In our view, the foregoing cases still retain their vitality even in light of the somewhat different eleventh amendment jurisprudence the Supreme Court has announced in its more recent decisions. The cases cited above rest on an ultra vires doctrine best exemplified by the landmark decision in Ex parte Young, 209 U.S. 123, 28 S.Ct. 441, 52 L.Ed. 714 (1908). In Young, a case in which a state official challenged a federal court's authority to enjoin him from enforcing a state law that allegedly conflicted with the fourteenth amendment, the Supreme Court held that the eleventh amendment did not prohibit the federal court from issuing the injunction, on the theory that an unconstitutional enactment is void and therefore does not "impart to [the officer] any immunity from responsibility to the supreme authority of the United States." Id. at 160, 28 S.Ct. at 454. In recent years, however, a majority of the Supreme Court has grounded its eleventh amendment decisions "in principles of federalism, eschewing the agency concepts that underlay [the] ultra vires theory." Althouse, How to Build a Separate Sphere: Federal Courts and State Power, 100 Harv.L.Rev. 1485, 1519 (1987) (citing Pennhurst II, 465 U.S. at 100, 104 S.Ct. at 908 (quoting Hutto v. Finney, 437 U.S. 678, 691, 98 S.Ct. 2565, 2573, 57 L.Ed.2d 522 (1978))). Thus, in resolving eleventh amendment issues, the Court has assessed the competing interests of federal and state law. In some instances, such as when a plaintiff seeks to recover damages from a state treasury, these interests conflict, and "the need to promote the supremacy of federal law must be accommodated to the constitutional immunity of the States." Pennhurst II, 465 U.S. at 105, 104 S.Ct. at 910. "[W]hen a plaintiff alleges that a state official has violated state law," however, "this need to reconcile [the] competing interests [of federal and state law] is wholly absent." Id. at 106, 104 S.Ct. at 911 (emphasis in original). In such a case, the eleventh amendment bars federal jurisdiction because a federal injunction would "not vindicate the supreme authority of federal law." Id. By the same token, we believe that the need to reconcile competing interests is wholly absent when a plaintiff, alleging that a state official in carrying out state policy has violated federal law, institutes a federal personal-capacity action against the state official. In such a case only the federal interest in the supremacy of federal law is implicated, because the state treasury is not at risk. Moreover, the law is clear that a state's voluntary decision to indemnify its public servants does not transform a personal-capacity action against a state official into an official-capacity action against the state. See, e.g., Duckworth v. Franzen, 780 F.2d 645, 650 (7th Cir. 1985), cert. denied, 479 U.S. 816, 107 S.Ct. 71, 93 L.Ed.2d 28 (1986); Wilson v. Beebe, 770 F.2d 578, 588 (6th Cir. 1985); Schiff v. Kerrigan, 625 F.Supp. 704, 707 n. 7 (D.Conn. 1986); Group Health Inc. v. Blue Cross Ass'n, 625 F.Supp. 69, 76 (S.D.N.Y. 1985), appeal dismissed, 793 F.2d 491 (2d Cir. 1986), cert. denied, ___ U.S. ___, 107 S.Ct. 1566, 94 L.Ed.2d 758 (1987).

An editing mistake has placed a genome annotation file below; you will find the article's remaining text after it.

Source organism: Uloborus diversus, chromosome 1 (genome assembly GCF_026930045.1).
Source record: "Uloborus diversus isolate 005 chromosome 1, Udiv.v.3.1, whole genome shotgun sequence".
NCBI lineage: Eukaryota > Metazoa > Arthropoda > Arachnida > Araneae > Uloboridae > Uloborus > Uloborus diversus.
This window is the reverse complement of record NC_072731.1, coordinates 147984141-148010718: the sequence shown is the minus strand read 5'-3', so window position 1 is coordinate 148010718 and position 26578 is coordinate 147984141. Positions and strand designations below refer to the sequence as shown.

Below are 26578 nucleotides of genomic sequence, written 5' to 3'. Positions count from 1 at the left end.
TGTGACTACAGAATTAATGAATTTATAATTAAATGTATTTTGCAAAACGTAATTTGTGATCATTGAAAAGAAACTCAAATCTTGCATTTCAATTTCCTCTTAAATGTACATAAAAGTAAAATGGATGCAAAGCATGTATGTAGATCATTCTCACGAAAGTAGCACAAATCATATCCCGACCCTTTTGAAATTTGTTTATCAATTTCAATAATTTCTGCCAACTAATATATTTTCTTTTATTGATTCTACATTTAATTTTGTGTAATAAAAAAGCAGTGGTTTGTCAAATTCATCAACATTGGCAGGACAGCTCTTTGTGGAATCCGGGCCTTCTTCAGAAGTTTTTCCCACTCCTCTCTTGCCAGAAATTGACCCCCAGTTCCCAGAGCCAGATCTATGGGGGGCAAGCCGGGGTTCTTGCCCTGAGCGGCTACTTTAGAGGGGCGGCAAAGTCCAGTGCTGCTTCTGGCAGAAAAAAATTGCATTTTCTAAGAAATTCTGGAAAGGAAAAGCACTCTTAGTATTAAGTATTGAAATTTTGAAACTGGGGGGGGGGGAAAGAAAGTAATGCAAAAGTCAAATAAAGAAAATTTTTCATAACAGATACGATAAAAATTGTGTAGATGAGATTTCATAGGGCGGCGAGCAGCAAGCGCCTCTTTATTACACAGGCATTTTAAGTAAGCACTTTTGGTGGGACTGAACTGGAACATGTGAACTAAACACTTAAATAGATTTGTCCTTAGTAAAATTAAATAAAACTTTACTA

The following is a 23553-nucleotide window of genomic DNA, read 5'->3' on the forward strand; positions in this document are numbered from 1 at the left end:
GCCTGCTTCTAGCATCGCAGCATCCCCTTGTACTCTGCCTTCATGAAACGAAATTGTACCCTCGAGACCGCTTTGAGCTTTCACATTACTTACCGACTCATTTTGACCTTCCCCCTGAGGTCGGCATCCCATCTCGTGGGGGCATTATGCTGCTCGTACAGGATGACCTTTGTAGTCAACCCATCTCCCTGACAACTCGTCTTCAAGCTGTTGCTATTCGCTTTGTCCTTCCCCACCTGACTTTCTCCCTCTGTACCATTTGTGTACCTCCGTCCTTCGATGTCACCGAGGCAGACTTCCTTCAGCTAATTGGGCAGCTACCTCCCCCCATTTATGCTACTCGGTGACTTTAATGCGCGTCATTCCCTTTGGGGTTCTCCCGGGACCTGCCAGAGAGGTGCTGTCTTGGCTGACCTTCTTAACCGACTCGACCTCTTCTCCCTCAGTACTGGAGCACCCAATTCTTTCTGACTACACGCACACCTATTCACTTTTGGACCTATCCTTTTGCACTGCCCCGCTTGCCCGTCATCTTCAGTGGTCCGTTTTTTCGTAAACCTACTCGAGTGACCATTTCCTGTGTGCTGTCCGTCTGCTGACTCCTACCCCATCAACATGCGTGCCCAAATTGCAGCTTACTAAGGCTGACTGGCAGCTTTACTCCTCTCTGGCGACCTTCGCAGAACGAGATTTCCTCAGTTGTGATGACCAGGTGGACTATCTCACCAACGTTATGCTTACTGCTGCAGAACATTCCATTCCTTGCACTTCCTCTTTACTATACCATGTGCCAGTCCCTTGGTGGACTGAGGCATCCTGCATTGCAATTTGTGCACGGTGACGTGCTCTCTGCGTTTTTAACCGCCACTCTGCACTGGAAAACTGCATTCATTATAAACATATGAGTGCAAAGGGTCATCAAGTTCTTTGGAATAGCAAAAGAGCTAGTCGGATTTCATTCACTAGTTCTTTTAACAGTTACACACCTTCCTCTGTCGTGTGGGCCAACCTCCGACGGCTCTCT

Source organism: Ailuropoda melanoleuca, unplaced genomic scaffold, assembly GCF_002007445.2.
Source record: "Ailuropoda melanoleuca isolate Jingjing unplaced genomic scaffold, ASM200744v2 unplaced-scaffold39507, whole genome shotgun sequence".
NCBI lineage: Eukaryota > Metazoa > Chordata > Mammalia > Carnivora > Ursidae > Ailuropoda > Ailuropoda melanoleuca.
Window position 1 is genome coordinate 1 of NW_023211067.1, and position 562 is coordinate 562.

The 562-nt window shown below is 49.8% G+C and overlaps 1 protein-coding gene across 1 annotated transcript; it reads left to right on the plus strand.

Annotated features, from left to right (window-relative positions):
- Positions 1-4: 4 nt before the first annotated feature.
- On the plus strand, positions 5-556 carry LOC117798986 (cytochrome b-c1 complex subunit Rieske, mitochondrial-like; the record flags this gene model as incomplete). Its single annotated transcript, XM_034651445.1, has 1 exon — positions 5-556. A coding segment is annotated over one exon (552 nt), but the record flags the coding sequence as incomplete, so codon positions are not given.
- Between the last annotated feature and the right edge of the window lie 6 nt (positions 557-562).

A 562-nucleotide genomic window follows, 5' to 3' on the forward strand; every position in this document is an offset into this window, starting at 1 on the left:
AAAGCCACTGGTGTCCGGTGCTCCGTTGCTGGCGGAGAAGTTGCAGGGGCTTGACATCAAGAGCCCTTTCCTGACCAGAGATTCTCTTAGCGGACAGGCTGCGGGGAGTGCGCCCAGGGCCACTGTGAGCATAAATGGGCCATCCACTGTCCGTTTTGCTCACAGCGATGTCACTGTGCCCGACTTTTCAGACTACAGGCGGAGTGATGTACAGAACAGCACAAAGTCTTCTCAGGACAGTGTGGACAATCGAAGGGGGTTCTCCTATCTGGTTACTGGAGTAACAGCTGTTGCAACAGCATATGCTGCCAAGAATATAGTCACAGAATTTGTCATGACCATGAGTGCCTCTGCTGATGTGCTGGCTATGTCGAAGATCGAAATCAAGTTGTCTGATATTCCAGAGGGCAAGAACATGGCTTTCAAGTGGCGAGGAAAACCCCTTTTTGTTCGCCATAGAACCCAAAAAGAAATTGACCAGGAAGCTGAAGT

In addition, we believe that neither the Supreme Court's decision in Edelman v. Jordan, nor this court's decision in Jones v. Smith, 784 F.2d 149 (2d Cir. 1986), are to the contrary. In Edelman, the Court held that the eleventh amendment barred the plaintiffs from obtaining a judgment for benefits that had been wrongfully withheld from them under Illinois law. 415 U.S. at 658-59, 94 S.Ct. at 1353-54. As the Supreme Court has subsequently pointed out, however, "the case was in effect a suit against the State itself," rather than against the state officials personally, "because a judgment payable from state funds was demanded." Cory v. White, 457 U.S. 85, 90, 102 S.Ct. 2325, 2328, 72 L.Ed.2d 694 (1982). Similarly, in Jones v. Smith this court held that the eleventh amendment barred the plaintiff, another Attica inmate, from recovering damages resulting from an allegedly unconstitutional prison policy that restricted inmates from receiving postage-due mail. Although some of the language of Jones appears to suggest that the eleventh amendment protects from personal liability a state official who acts in accordance with state law, we doubt that the Jones court intended this result. None of the authorities cited by the court in Jones stands for the proposition that state officials cannot be personally liable for carrying out an unconstitutional state policy. See Jones, 784 F.2d at 152 (citing Kentucky v. Graham, 473 U.S. 159, 105 S.Ct. 3099, 87 L.Ed.2d 114 (1985); Brandon v. Holt, 469 U.S. 464, 105 S.Ct. 873, 83 L.Ed.2d 878 (1985); and Edelman v. Jordan). Moreover, in our view such a result would have been contrary to controlling Supreme Court case law, as noted above.